Doing More, Better: Reflections on the Future of Canadian Assistance to Haiti

By Gaëlle Rivard Piché

Ready for change. That was the Liberal Party’s main slogan during the Canadian electoral campaign that brought Justin Trudeau into power on October 19. It is also the state of Canada-Haiti relations after four years of sullenness due to a decline in Canadian funding for Haiti’s reconstruction and successive diplomatic faux pas.

After a decade of Conservative reign driven by hard-line security imperatives and a development strategy resolutely based on economic priorities, a new Liberal government suggests a change in Canadian foreign policy. Considering Trudeau’s commitment to restore Canada’s image abroad, what will be the Canadian role in the next chapter of Haiti’s development?

In 2004, Paul Martin’s Liberal government agreed to participate in a multilateral effort towards Haiti’s stabilization and reconstruction. Under the following Conservative governments, Haiti officially remained a priority, but a shift in the rationale for aid put a stop to several bilateral programs, including quick impact projects funded by the Department of Foreign Affaires and International Trade’s Stabilisation and Reconstruction Task Force. The reduction of the budget envelope had a direct impact on the ability of the Canadian embassy to engage with its Haitian counterparts. The lack of a clear strategy after the end of the earthquake recovery phase in 2012 also marginalized the role and the importance of Canada at the donors’ table. Canada still remains a key contributor to the MINUSTAH, the UN peace operation deployed since 2004, but the foreseen end of the mission after 2016 raises serious concerns about the future of international assistance.

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We must be careful as a nation donating to fragile states

As originally published in The Ottawa Citizen, August 19, 2012

In the last decade, Afghanistan and Haiti have been the two largest recipients of Canadian official development assistance (ODA), receiving more than the traditionally large recipients of Canadian aid of the 1990s such as Bangladesh and China. Key reasons for this transformation in Canadian priorities were the 9/11 attacks and perceived need to remove the Taliban regime from power in the case of Afghanistan, and the forced exit of Jean-Bertrand Aristide in 2004, as well as the more recent earthquake in the case of Haiti.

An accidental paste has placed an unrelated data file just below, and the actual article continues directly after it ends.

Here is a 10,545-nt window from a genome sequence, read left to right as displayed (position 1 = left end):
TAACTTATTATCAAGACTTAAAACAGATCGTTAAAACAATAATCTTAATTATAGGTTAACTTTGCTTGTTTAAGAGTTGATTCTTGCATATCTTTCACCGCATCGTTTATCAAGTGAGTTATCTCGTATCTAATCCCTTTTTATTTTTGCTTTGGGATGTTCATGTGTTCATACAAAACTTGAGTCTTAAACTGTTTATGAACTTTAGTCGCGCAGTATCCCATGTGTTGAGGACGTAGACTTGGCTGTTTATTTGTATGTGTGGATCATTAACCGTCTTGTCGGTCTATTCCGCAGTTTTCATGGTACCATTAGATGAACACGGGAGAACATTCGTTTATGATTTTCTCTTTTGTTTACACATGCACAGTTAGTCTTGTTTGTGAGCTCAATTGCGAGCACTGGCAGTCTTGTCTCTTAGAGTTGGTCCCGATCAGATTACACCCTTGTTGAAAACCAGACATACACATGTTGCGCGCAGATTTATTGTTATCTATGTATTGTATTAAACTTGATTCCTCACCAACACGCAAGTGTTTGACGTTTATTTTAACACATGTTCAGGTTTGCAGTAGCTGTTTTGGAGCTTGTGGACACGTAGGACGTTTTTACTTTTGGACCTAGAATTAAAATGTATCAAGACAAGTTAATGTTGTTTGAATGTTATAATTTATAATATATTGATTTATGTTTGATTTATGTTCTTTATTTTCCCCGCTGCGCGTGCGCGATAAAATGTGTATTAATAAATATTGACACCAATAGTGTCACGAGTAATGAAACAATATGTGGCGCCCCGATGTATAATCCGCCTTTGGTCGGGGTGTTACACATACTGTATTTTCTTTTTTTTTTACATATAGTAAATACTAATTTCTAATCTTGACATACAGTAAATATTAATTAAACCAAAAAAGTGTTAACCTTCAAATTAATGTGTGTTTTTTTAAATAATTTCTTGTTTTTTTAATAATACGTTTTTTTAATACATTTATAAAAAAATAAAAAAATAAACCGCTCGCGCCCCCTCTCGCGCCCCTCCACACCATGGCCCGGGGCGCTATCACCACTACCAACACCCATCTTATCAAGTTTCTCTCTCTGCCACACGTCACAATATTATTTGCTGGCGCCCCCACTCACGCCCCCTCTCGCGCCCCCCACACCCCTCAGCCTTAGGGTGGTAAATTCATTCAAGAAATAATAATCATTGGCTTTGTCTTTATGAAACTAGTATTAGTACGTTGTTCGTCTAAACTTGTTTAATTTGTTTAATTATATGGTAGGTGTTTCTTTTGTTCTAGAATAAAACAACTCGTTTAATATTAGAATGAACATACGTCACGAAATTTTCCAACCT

Canada is certainly not alone in throwing large sums of money at these countries. Globally, Haiti has received $8.1 billion (U.S.) in aid from 2001 to 2010 while Afghanistan has received a staggering $36.5 billion, not to mention the billions more spent on security and diplomacy initiatives in Afghanistan and to a lesser extent Haiti. Nor are Afghanistan and Haiti alone in the category of countries classified as fragile. In its assessment on resource flows to fragile states, the OECD reported that approximately $47 billion (37 per cent) in ODA went to 45 fragile states in 2009.

Based on a 2012 fragile states report that we have just completed for the Canadian government, we question whether aid is having an impact in fragile situations such as Afghanistan and Haiti. In our report, Afghanistan ranked second only to Somalia — a failed state — in 2012 and has been in our top five for almost a decade. In fact, since 2001 there has been deterioration in key measures of Afghanistan’s governance, security and crime, economic performance, human development and even the environment.

In the case of Haiti, the situation was improving in the two years prior to the 2010 earthquake. In particular, improvements in the state’s capacity to provide a safe environment to its citizens and in the political sphere were, to a certain extent, offsetting the country’s poor economic performance.

However, the earthquake’s devastating effects mean that the situation in the country is beginning to deteriorate again. Specifically, our report shows increasing problems in governance, security and crime, human development, gender and the environment, and only a very minor improvement in Haiti’s economic performance.

Needless to say the results for both these countries are far from encouraging, especially considering the money their governments have been given. Examining the big picture allows us to draw two basic conclusions. First, we have clear evidence that Afghanistan is stuck in a fragility “trap,” whose situation can best be characterized as worsening, despite receiving global support over the last decade, with promises of billions more by the international community at the recent Tokyo Conference.

Second, we have evidence of volatility and quick reversal in the case of Haiti where rapid gains in the previous decade were quickly evaporated when the earthquake struck.

Given the difficult financial situation faced by many donor countries, global aid flows will not increase over the next few years and may even decline more than they already have. Canada will be no exception as the projected freeze to the international assistance envelope will mean that its aid to gross national income ratio will remain stagnant. It is essential now more than ever that our aid dollars be more effectively used and carefully monitored.